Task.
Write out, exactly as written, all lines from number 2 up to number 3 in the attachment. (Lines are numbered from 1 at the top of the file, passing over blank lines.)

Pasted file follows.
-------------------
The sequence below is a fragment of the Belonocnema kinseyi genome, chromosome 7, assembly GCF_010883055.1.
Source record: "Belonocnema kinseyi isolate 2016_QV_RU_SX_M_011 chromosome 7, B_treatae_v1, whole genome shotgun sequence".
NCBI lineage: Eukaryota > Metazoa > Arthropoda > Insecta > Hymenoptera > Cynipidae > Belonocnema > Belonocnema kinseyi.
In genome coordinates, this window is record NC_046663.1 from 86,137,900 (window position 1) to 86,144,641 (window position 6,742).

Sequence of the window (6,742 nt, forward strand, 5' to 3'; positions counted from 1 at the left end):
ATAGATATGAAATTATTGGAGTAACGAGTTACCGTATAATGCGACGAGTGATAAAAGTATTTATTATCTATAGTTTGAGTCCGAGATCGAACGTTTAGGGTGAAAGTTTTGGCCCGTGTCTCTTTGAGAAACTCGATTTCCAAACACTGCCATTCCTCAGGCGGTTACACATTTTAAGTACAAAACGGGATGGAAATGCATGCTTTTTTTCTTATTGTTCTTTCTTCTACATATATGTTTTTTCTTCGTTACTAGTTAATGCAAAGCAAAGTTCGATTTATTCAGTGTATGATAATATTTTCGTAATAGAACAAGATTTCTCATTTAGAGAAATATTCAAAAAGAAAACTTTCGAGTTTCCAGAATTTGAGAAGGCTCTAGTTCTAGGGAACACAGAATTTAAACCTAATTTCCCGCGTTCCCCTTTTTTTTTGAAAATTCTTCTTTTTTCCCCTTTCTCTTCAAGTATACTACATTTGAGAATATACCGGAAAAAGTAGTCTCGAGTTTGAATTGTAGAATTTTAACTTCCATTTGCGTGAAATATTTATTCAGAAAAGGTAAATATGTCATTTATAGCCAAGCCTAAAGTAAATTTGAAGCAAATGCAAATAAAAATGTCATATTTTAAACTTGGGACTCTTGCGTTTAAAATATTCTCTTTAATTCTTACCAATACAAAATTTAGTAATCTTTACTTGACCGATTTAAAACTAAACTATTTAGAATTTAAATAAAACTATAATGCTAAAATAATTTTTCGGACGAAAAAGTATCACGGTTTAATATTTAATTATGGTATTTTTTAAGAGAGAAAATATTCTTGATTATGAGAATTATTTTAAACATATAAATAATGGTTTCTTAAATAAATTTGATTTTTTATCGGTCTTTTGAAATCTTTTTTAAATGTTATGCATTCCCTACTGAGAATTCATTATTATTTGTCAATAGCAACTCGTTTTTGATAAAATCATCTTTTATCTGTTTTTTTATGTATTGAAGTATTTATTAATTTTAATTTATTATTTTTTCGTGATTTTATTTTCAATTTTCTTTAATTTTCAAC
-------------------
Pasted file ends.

Source record: "Belonocnema kinseyi isolate 2016_QV_RU_SX_M_011 chromosome 7, B_treatae_v1, whole genome shotgun sequence".
NCBI lineage: Eukaryota > Metazoa > Arthropoda > Insecta > Hymenoptera > Cynipidae > Belonocnema > Belonocnema kinseyi.